Events like Las Vegas are like stones thrown into a pond. They make waves. It was the same with the Bataclan massacre in Paris. Or 9/11. Or the JFK assassination. For days (and weeks, and years) people wonder what happened.
Radio talk show host Michael Savage has been comparing Las Vegas to 9/11 these last few days, citing the broken windows in the Mandalay Bay Hotel. But it actually reminds me more of the JFK assassination. Hidden shooters in high buildings firing rifles. Panic in the crowded streets below. Weird lone gunman who is now dead, of course. Multiple Zapruder films. Unsolved mystery.
There’ll probably be a Warren Commission that will find that it was all done by one single lone nut, Stephen Paddock. In fact, we already know that, don’t we?
I was wondering this morning whether these events are distractions to draw people’s eyes away from something else that’s happening. And one event that got buried by Las Vegas was the Catalan referendum that was being bloodily suppressed by the Madrid government on the same day. Arguably that was a much more significant event than what happened in Las Vegas.
I have a personal interest in Catalonia. I was a regular visitor to Barcelona from 2001 to 2010. There’s a little square near the city centre named after George Orwell, in which I’ve sat drinking beer and smoking and wondering what Orwell would have made of it. And on my very first visit there I noticed a lot of hand-written signs on walls. I even copied one into the notebook I carried round with me. VISCA CAtALUNYA, said one. TERRA LLIVRE. I showed it to mi amiga en Barcelona (who was Galician rather than Catalan), and she brushed it off saying that it was just a small minority of Catalans seeking independence from Spain. Perhaps it was just an insignificant minority back then, but according to opinion polls a week or two back, 40% of Catalans now want independence.
I haven’t been back to Spain since 2010. And the main reason I haven’t been back was because on 2 January 2011 the Spanish government introduced a much harsher public smoking ban than the one that had applied up until then – probably in order to conform with the smoking ban enacted by the EU in 2009.
The UK 2007 smoking ban – and to a lesser extent the EU 2009 smoking ban, and Spanish 2011 smoking ban – have been the defining events in my life in recent years. They’ve flipped me from being a slightly left wing Lib Dem voter to a right wing UKIP voter with a deep distrust of top down control by big government of any kind. And they cost me all my former friends, some of whom I’d known for 40 years They’ve changed my attitudes to almost everything. It’s what happens when you’re “exiled to the outdoors”.
I almost bought a house in Spain, and I was wondering this morning how I’d be feeling if I had. And I was also wondering what I’d be feeling if I was a Spanish smoker, or even a Catalan smoker. And I thought that Catalan smokers have probably become as alienated from the Spanish government as I have become alienated from both the British government and the EU.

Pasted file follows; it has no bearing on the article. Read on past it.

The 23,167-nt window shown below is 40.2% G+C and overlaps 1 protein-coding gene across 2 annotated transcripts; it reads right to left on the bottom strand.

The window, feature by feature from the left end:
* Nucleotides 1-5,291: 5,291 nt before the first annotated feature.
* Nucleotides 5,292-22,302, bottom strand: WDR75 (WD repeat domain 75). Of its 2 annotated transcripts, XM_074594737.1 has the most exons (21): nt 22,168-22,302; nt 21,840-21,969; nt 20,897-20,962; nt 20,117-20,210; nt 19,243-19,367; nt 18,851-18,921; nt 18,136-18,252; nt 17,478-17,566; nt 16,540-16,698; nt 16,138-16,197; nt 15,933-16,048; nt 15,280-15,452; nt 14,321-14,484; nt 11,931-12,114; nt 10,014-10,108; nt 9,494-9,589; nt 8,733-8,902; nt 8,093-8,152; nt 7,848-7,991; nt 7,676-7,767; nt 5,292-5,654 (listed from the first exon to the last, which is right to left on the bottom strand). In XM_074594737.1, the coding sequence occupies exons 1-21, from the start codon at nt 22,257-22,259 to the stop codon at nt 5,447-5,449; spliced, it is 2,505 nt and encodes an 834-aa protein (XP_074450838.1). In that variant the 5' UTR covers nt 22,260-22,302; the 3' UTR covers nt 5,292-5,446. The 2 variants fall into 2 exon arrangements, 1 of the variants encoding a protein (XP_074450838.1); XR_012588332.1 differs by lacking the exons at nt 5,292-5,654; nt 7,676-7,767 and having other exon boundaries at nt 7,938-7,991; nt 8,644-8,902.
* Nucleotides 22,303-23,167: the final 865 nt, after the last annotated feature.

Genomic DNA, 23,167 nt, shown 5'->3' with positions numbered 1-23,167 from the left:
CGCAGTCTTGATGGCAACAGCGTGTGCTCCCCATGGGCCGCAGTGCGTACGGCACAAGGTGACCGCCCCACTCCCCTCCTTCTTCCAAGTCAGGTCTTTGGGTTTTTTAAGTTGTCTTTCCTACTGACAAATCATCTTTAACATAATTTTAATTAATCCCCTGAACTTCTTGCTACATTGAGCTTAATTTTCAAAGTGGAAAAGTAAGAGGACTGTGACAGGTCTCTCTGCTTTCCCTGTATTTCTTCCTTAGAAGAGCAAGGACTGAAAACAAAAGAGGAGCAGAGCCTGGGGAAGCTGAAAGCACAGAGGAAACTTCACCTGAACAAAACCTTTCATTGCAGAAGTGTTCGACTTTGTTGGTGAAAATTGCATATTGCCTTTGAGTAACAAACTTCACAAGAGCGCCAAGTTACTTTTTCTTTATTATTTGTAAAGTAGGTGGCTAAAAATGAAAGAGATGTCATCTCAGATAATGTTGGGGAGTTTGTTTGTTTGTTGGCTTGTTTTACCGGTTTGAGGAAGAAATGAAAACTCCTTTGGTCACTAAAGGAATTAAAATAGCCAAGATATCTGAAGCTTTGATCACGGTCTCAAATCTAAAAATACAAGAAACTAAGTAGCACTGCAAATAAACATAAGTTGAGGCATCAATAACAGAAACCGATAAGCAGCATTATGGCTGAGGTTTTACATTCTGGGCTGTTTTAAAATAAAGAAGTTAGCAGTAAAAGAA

The Spanish are famous smokers. And mi amiga smoked almost as much as I did (it was one of the things I liked about her). Something like 30 – 40% of Spaniards smoke. And so I thought this morning that most likely 30 – 40% of Catalans have become estranged from both the Spanish government and the EU, just like 20% of Brits have become alienated from the British government and the EU. Catalans want independence from Spain just as much as I want independence from the EU. And that’s why support for Catalan independence had grown from 5% to 40%
The exertion of heavy-handed top down control by the Spanish government, in trying to suppress the Catalonian referendum, has probably now swelled the ranks of the Catalan independence movement even further. And as the EU has swung behind the Spanish government, it’s probably boosted independence sentiment elsewhere. The Express has an article titled: Catalonia is NOT alone: Mapped – the other European regions desperate for independence.
There’s a growing revolt against top down control by big government under way all over the world. And I suspect that angry, alienated smokers are a big part of it. When, in 2009, the EU made about 150 million of its citizens into second class citizens with its 2009 European smoking ban, I thought it had signed its own death warrant.
I also thought that angry, alienated US smokers voted last year for Donald Trump rather than for antismoker-in-chief Hillary Clinton.
It always puzzles me that smoking bans, and smokers’ responses to them, simply don’t register at all in the mainstream media, or in public political discourse. They’re regarded as politically unimportant. Smokers have become invisible. And every attempt is being made to make them even more invisible. They’ve become the invisible bottom layer of the pyramid of society (right). They don’t count at all.
But actually they do count a lot. Because even though they never get any hearing, they’re still spending (or rather, not spending) money, and they’re still voting. If the politicians would descend to the invisible bottom layer of the ship of society, they would find that the bilges are full of sea water, and the ship is sinking. And that’s why the ship is canting over to one side at the top, which is something they have noticed. Smoking bans fragment society, and they also fragment nations. They set everybody against everyone else.
Is it entirely accidental that Stephen Paddick, the Las Vegas shooter who (is said to have) killed about 60 people and injured another 500, was also yet another vicious, intolerant antismoker like Hillary Clinton? Michael Savage hasn’t noticed that about him yet. Neither has Alex Jones. Neither has the mainstream media, nor the political class.
Will they ever?